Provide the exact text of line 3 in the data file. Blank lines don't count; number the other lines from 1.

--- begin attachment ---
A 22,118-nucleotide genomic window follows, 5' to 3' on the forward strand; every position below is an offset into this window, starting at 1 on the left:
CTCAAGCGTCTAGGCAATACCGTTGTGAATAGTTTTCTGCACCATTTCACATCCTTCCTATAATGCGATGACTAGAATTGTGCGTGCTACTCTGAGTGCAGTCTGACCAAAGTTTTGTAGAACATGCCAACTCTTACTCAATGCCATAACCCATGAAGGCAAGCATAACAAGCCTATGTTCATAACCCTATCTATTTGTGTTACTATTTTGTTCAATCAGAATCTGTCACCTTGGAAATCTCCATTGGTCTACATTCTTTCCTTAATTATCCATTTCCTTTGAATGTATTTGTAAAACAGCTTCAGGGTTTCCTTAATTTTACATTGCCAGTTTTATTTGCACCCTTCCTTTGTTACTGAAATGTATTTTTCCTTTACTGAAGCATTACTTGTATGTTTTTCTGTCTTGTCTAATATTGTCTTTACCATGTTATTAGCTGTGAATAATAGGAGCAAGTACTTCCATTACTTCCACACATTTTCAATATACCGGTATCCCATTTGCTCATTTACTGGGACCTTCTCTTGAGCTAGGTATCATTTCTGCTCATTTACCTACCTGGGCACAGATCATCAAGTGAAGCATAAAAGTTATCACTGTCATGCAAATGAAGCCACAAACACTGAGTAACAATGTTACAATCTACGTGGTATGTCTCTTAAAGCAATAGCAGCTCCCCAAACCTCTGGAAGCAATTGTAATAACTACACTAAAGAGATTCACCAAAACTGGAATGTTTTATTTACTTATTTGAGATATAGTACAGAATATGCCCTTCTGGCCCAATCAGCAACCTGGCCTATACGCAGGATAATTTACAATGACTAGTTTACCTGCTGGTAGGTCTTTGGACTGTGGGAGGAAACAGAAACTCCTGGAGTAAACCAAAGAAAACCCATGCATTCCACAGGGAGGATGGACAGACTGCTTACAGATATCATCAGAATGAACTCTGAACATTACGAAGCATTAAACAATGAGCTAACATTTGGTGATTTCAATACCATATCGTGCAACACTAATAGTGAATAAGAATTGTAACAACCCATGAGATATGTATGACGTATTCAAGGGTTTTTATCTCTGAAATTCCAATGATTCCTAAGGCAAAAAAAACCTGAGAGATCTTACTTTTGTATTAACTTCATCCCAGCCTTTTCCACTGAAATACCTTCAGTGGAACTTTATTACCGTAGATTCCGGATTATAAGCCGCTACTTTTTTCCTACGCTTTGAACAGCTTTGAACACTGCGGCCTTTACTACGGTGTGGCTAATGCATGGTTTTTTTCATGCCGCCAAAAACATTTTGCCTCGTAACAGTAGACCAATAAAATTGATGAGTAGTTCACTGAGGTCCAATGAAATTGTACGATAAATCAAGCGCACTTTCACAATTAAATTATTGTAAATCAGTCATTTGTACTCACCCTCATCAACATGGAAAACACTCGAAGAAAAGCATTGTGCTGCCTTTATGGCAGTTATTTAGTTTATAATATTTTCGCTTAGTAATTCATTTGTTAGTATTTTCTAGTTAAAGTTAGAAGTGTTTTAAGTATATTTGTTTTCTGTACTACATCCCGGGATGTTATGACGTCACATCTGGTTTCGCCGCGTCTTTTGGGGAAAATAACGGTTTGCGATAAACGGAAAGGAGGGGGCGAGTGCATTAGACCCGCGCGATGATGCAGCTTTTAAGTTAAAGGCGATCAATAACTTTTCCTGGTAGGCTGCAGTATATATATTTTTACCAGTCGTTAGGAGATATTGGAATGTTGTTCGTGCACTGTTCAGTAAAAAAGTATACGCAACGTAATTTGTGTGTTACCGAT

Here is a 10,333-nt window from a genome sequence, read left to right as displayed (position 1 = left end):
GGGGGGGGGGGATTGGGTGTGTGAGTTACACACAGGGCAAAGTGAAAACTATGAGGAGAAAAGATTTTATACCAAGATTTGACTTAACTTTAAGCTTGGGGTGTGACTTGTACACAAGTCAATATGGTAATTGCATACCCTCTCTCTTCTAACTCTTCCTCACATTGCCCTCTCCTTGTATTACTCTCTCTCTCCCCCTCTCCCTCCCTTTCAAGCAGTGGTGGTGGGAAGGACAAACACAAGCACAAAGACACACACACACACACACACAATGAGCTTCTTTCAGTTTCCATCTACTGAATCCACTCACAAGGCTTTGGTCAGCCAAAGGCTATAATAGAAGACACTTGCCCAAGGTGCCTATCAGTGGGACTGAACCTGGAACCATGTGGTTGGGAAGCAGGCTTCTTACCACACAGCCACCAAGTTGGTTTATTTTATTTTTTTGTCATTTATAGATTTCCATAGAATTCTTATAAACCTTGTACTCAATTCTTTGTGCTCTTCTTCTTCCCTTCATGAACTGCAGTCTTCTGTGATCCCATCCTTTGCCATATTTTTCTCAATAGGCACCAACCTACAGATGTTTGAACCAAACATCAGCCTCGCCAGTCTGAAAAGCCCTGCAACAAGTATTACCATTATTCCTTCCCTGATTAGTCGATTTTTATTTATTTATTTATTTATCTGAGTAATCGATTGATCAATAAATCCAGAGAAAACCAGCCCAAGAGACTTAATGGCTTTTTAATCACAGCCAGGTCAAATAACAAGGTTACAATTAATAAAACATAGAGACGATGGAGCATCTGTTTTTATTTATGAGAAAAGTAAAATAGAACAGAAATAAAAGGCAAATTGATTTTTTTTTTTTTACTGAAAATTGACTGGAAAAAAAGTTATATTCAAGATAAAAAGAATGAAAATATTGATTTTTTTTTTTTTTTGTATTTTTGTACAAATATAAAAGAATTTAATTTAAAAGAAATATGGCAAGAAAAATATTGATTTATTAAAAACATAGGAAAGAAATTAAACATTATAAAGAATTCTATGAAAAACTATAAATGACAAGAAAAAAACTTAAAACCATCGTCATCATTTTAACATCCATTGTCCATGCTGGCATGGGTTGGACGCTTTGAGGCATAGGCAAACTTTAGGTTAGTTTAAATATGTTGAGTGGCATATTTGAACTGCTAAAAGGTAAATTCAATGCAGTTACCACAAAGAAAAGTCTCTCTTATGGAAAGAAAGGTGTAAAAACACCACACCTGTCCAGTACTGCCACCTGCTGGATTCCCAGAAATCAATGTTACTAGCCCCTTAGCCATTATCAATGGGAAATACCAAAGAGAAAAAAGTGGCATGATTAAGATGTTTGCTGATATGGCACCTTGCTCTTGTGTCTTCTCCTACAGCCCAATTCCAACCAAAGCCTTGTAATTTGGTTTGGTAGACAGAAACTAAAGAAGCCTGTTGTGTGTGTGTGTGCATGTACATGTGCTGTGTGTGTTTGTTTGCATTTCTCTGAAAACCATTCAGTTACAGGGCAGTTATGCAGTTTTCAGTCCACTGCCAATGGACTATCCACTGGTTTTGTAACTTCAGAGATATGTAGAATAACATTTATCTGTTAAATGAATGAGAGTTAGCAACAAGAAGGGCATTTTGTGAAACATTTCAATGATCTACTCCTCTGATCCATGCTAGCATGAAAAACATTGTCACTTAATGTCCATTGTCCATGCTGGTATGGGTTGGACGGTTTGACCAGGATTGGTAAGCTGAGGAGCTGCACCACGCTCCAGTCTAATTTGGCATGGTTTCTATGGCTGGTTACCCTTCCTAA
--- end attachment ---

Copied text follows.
Here is a 10,333-nt window from a genome sequence, read left to right as displayed (position 1 = left end):